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October 30, 2014

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SIX QUESTIONS: RENE CANTU JR.:

Happy to speak for Latinos when they need a voice

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Steve Marcus

Rene Cantu at the Latin Chamber of Commerce.

Rene Cantu Jr. is in demand lately. The Nevada State College vice president of multicultural affairs and vice chairman of the Las Vegas Latin Chamber of Commerce served on a panel for CNN’s Sept. 24 screening of “Latinos in America” at Springs Preserve. Two weeks ago, he was tapped to serve on a 19-member committee to lay out Nevada’s future. Cantu is also on a committee that recommends how Clark County should spend millions in federal dollars.

Are you being put on these committees and panels because they want a Latino on them?

I’m often the only one, or one of two or three. And while I’m not asking for quotas, the fact is, everybody at the table has their interests, and there ought to be more Latinos.

Does that give you a sense of obligation?

Whether I’m the token Latino or not, I have a responsibility and I’ve been tasked with the opportunity to represent a position that isn’t being represented enough.

How will that play out in the committee to chart a road map for Nevada’s future?

Our elected officials have abdicated responsibilities with Hispanics. For example, they lost set-aside funding for the 119,000 Clark County School District students for whom English is a second language. This is because some voices tend to equate English-language learners with “illegal aliens.” But three-fourths of those students are U.S. citizens and when we deny them education, we are only hurting ourselves.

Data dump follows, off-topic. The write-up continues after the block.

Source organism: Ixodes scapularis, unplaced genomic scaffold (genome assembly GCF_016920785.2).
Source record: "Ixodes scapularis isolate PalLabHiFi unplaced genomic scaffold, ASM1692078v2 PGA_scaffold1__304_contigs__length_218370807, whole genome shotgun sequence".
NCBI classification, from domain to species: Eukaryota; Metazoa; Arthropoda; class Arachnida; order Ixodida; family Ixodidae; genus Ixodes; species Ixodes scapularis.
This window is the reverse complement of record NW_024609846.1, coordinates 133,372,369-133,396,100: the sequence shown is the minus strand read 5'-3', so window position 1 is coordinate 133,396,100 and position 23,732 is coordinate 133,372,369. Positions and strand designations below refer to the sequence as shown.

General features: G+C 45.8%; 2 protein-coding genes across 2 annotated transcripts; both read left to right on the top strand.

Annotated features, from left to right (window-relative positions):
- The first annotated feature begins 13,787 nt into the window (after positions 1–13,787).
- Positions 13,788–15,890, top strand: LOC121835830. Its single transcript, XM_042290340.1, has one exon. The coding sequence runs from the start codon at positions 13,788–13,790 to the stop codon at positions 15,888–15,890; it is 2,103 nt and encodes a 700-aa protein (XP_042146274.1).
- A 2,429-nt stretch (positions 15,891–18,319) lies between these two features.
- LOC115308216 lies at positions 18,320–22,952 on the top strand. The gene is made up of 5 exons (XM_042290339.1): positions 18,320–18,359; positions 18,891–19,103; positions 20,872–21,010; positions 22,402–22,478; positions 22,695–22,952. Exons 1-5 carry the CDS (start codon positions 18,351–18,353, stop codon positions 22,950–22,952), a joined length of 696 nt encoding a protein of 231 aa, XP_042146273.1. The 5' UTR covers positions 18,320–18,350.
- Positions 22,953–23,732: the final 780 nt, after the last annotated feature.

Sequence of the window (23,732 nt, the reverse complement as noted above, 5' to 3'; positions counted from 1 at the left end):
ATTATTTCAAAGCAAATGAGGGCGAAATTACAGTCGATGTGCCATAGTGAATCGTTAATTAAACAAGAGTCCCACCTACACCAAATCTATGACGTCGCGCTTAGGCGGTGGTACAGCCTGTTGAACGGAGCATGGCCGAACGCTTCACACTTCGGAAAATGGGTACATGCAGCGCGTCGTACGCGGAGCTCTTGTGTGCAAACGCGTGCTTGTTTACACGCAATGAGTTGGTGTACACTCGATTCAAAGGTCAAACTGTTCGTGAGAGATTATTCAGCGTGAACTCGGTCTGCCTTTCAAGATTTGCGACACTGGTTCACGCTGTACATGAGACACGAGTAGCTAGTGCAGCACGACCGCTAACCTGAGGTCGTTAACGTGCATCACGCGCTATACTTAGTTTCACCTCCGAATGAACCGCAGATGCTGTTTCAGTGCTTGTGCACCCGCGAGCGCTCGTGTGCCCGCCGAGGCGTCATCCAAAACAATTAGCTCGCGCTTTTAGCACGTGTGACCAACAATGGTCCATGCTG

What else should be done regarding education?

We need more programs starting in middle school like Project Crossroads, which uses motivation and mentors to keep students from dropping out of high school. We need more curriculum links between the K-12 system and higher education. Too many people get to college and need remedial help.

How can Nevada climb out of the recession?

We need to diversify the economy, with green jobs, for example. Education is needed for that. We are an ideal location for wind power, solar power. That needs to really be taken seriously.

What role do Southern Nevada’s tens of thousands of jobless construction workers, many of whom are illegal immigrants, play in that?

I’m from Laredo, Texas, and the fact is when we have needed workers, the borders were open. I’m for comprehensive immigration reform. People talk about getting in the back of the line for immigration, but for most of these people, there is no line.

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